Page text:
EnergyBlog
 
 

Energy question of the week: How much longer will world reserves of the nuclear fuel uranium last?

25. October 2010, 11.06
As controversial as nuclear power is, with its still unresolved risks, waste storage problems and high capital costs, it currently meets about 14 percent of global electrical power demand through 430 power stations. However, as is the case with crude oil, coal or natural gas, reserves of uranium 235 – the fuel used in atomic power stations – are finite, meaning that they will run out one day. This poses a simple question: how much longer will our natural uranium reserves last?
Jan Oliver Löfken
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Jan Oliver Löfken
 
 

Energy question of the week: What techniques are available for storing energy?

18. October 2010, 10.00
Batteries are certainly the most familiar energy storage devices – reliable, available everywhere and convenient. Rechargeable batteries are ideal for cell phones and electric cars, but for large amounts of energy, to overcome shortages in the power grid, they are not the best solution. What other options are available to us today?
Jan Oliver Löfken
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Jan Oliver Löfken
 
 

Energy question of the week: Why is energy storage so important?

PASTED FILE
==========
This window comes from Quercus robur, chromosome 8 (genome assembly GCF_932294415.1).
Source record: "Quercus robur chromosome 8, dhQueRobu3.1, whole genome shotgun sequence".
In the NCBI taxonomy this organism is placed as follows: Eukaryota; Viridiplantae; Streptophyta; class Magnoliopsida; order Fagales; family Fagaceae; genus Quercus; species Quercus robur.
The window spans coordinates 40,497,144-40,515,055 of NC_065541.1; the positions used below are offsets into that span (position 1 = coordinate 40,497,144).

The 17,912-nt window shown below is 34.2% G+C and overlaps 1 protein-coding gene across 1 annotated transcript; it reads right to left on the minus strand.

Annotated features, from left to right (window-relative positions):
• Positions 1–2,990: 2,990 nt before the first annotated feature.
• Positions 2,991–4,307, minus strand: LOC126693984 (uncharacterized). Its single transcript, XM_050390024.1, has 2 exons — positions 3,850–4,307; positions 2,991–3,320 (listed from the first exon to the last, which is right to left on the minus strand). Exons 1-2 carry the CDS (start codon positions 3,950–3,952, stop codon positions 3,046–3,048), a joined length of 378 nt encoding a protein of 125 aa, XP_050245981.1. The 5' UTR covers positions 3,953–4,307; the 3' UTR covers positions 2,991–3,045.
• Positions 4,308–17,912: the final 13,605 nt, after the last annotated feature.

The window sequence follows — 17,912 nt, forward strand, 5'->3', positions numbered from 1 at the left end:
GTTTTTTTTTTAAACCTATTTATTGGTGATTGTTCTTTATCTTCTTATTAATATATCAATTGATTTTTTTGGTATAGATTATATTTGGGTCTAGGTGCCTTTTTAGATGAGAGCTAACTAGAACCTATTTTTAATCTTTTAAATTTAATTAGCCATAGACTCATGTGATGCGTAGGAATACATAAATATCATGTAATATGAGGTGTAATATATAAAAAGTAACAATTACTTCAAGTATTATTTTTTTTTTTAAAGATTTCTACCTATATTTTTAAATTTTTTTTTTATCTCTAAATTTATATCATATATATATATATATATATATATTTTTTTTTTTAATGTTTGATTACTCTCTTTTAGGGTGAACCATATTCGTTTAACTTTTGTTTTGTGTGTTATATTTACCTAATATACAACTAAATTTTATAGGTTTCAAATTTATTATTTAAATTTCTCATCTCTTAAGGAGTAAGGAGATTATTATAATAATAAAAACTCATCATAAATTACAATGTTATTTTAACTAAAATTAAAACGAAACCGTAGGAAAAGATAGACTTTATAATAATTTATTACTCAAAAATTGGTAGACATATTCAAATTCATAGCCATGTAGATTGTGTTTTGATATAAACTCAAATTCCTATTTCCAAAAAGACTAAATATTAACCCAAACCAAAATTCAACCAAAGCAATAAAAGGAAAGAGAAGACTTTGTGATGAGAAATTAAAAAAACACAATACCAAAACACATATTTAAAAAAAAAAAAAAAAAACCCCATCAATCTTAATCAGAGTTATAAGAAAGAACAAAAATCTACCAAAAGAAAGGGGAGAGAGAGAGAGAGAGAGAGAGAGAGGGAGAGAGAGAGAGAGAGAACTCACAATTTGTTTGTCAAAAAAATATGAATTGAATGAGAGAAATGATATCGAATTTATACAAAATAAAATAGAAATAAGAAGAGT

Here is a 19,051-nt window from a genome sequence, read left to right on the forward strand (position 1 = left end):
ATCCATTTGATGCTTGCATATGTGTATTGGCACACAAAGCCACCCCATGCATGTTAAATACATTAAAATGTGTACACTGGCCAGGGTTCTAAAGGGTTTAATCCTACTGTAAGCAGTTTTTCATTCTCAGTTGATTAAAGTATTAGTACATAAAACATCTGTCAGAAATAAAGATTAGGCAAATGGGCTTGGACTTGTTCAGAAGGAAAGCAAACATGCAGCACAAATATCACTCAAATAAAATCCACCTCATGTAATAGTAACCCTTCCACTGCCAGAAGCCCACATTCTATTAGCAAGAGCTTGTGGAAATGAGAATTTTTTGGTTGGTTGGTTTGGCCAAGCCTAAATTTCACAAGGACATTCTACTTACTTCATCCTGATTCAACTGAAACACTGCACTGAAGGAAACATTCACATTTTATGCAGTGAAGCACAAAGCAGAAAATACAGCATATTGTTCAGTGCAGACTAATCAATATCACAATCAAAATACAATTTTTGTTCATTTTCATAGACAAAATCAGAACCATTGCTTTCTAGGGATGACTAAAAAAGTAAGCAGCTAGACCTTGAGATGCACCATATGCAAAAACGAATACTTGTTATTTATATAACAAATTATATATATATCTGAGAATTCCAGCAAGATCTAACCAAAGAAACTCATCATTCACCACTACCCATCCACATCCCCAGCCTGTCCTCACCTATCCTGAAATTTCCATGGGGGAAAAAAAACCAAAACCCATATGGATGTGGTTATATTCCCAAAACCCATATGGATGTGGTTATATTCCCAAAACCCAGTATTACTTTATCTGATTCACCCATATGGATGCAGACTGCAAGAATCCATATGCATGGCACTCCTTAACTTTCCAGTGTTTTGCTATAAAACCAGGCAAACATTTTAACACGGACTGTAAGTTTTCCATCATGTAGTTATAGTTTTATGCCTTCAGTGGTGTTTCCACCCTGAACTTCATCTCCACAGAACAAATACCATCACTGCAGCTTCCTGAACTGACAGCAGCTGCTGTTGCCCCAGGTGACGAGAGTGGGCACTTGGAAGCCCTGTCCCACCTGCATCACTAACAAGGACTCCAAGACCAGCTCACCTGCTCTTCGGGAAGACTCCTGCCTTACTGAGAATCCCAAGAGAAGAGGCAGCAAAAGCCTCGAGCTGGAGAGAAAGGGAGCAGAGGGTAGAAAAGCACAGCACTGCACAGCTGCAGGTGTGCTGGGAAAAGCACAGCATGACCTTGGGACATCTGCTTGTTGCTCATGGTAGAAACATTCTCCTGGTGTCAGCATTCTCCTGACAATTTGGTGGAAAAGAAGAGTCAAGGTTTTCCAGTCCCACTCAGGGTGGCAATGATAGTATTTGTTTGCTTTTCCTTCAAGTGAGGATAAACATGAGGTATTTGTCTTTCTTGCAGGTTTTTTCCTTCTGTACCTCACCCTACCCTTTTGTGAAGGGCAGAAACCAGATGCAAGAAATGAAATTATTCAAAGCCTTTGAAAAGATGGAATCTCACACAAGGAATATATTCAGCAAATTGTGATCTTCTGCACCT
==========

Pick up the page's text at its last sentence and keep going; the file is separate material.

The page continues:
11. October 2010, 10.20
Whether driving a car, switching on a light, or turning up the heating – we take it for granted that there'll be sufficient energy for us to use at that very moment. But this only works if two basics are in place. Firstly, energy needs to be transported quickly and reliably to the consumer in the required form. Second, energy storage guarantees straightforward access and acts as an 'energy buffer' to fill the gaps in distribution. So, what kinds of storage do we get our everyday energy from?
Jan Oliver Löfken
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Jan Oliver Löfken
 
 

Energy question of the week: Is complete self-sufficiency possible with decentralised power stations?

04. October 2010, 09.18
Nearly 80 percent of the electricity used in Europe comes from central power plants to the consumer via the electrical grid. As the popularity of renewable power sources has risen, consumer awareness of the importance of decentralised power production has also grown. The trend for decentralised and intelligent electricity production enjoys further support from projects for networked thermal power stations. Does this technology have the potential to provide an all-inclusive power supply?
Jan Oliver Löfken
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Jan Oliver Löfken